The federal budget proposed Thursday by the White House seeks to make cuts to government spending so drastic, some economists are already predicting it could trigger a regional recession that could leave the Washington area “pretty screwed.” Among the reductions President Trump is proposing is a 13 percent cut to the Transportation Department, including cancellation of future grants by the Federal Transit Administration for capital projects, along with language that shifts overall transportation funding away from public transit and toward highway construction. If adopted, such policies would almost certainly harm the already fragile state of the Washington Metropolitan Area Transit Authority.
While Trump’s proposed budget—technically a “blueprint” that will be followed this spring by a lengthier document—does not address the $150 million Metro currently receives from the federal government, his administration has already started to pinch the cash-strapped transit agency. Transportation Secretary Elaine Chao announced last month she is withholding transit funding from DC, Maryland, and Virginia until the three jurisdictions fulfill a 2016 federal order to create a new safety board, a move that will cost Metro $4 million.
But bigger cuts to federal transit funding down the line could accelerate Metro’s tailspin, says Zachary M. Schrag, a historian at George Mason University and the author of The Great Society Subway, a history of the rail system published in 2006. Transit systems across the United States rely on the federal government for some of their budgets, but WMATA more than most. Making the future for that funding uncertain isn’t an absolute death sentence, but it could have ruinous effects for both the rail system and the region that relies on it. Here’s what Schrag has to say about how screwed Metro might be:
Metro’s been slogging through the SafeTrack maintenance schedule, but it’s still in rough shape. What does a loss of federal funding mean to the system?
We’re in unknown territory, which for a historian is particularly uncomfortable. We really don’t know what happens next. Metro’s never faced a system this bad in its history. Other systems like New York had a state to back it up. Metro has struggled to get that kind of support, especially from Virginia and Maryland. The thing I come back to is that Metro was designed as an alternative to freeways. If it collapses, more people are on the road. Part of what’s at stake here isn’t just Metro, but also the region’s freeway system. You could really be talking about the loss of function for big parts of the Interstate Highway System.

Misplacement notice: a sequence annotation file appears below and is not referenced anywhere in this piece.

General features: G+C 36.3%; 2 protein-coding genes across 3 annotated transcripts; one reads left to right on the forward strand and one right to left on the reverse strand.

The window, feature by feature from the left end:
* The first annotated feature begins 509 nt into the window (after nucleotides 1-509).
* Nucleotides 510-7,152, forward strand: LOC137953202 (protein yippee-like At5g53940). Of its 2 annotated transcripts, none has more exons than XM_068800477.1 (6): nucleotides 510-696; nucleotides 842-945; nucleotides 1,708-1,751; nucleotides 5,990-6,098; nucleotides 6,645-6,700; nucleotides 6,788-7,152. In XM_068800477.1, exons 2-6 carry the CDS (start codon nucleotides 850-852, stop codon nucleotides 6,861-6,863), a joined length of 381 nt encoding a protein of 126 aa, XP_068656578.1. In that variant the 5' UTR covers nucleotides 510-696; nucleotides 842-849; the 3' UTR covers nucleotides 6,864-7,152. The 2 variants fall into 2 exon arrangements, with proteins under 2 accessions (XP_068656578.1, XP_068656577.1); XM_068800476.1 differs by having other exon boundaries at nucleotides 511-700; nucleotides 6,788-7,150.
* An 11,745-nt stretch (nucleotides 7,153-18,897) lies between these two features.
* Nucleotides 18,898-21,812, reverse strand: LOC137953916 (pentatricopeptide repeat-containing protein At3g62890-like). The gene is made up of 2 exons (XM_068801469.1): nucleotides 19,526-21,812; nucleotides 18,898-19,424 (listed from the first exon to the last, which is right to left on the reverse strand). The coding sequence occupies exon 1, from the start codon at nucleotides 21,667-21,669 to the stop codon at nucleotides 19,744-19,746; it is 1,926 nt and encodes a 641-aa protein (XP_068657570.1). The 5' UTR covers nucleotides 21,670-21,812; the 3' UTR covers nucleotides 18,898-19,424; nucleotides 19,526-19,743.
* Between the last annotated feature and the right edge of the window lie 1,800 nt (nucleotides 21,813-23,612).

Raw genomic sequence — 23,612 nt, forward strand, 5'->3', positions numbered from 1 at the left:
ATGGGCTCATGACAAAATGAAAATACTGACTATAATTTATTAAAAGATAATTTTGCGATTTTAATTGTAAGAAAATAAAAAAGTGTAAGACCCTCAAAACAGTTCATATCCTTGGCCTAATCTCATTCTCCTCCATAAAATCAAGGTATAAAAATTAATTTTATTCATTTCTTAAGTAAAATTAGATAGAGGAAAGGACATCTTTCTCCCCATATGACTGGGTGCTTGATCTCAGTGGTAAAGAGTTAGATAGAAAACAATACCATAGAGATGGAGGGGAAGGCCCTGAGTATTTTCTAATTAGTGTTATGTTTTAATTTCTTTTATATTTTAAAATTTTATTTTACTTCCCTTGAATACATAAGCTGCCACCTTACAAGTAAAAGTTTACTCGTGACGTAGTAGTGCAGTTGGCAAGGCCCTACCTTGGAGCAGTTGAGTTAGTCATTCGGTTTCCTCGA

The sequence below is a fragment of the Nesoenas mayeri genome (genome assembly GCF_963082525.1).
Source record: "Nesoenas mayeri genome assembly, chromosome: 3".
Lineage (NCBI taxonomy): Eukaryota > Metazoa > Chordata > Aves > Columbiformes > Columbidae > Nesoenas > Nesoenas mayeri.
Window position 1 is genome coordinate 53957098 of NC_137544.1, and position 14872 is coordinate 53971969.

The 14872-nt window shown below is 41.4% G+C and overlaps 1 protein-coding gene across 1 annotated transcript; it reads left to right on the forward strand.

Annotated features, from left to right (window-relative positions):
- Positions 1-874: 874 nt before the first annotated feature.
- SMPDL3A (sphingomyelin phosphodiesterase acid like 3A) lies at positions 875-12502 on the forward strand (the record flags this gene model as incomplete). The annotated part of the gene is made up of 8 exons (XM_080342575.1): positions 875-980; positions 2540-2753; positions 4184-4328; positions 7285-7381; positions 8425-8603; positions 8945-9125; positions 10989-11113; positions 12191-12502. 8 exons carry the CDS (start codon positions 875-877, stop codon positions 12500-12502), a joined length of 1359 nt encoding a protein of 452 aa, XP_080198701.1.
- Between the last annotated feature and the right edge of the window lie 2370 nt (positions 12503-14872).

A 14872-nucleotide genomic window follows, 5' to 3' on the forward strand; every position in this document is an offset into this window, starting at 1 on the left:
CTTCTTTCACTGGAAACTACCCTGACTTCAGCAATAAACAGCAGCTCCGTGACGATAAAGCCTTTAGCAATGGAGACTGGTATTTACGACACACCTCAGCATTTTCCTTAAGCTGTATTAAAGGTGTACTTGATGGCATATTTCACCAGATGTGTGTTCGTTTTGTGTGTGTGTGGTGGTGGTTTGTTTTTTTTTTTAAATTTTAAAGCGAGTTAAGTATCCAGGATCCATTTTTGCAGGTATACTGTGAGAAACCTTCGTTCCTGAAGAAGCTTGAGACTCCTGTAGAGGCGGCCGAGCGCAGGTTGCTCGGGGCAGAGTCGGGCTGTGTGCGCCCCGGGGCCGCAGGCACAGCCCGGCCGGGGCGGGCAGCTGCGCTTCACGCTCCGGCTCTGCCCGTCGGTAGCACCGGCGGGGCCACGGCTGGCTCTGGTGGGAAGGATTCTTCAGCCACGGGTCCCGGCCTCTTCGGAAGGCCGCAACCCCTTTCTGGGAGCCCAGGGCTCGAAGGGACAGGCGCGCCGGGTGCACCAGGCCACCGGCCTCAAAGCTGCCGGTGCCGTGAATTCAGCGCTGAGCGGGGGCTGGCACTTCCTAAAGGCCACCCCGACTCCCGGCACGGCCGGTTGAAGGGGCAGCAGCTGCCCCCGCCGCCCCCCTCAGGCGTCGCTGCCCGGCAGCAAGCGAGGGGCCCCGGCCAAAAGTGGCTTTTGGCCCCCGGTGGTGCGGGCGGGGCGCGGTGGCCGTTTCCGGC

The budget the White House just proposed appears to cut transit projects in favor of highways.
It’s not just Metro, of course. Transit systems around the country have depended on the federal government for capital investments. But Metro did more than others. This country made the decision in 1966 that the federal government would have a major role in funding transportation on the ground. People can make the difference between roads and transit, but there’s not really one. A blood clot in your leg can kill you. We have had cases in the past, certainly when [Gerald] Ford came in and [Jimmy] Carter came in, they were skeptical about Metro. That led to alternative analyses in the 1970s that ultimately led to very little.
Trump has talked about a $1 trillion infrastructure program. Trying to be optimistic here, is that something that could help Metro?
It’s something Metro could benefit from if it were real. But what I’ve seen from the administration so far, the priority has been to provide tax cuts for very wealthy people. I don’t know if we’ll see anything at all. With luck, someone in the administration might realize this region is pretty innovative when it comes to funding transportation.
What happens if Metro loses federal funding? That regional sales tax idea seems to be a holy grail that’ll never actually happen.
A lot of people recognize Metro does produce wealth in term of the great boom in real-estate values the region has seen, especially around Metro stations. Sales taxes have been used elsewhere like in Los Angeles, but they’re regressive. There are ideas about taxing the land around Metro. States have their own priorities in terms of legislative priorities and legislative calendars.
So, how screwed are we?
It’s hard to know. When we think of cities that have really collapsed, its due to loss of industry. We think of Detroit, Camden, Baltimore. My colleague Stephen Fuller points out that even when federal employment drops, federal contracting has risen. I’m struggling to think of a case where a city has drowned in its own wealth. And yet I can’t think of how you handle hundreds of thousands of daily commutes without heavy rail. If people have jobs and can’t get to them, that’s a pretty stupid way to die.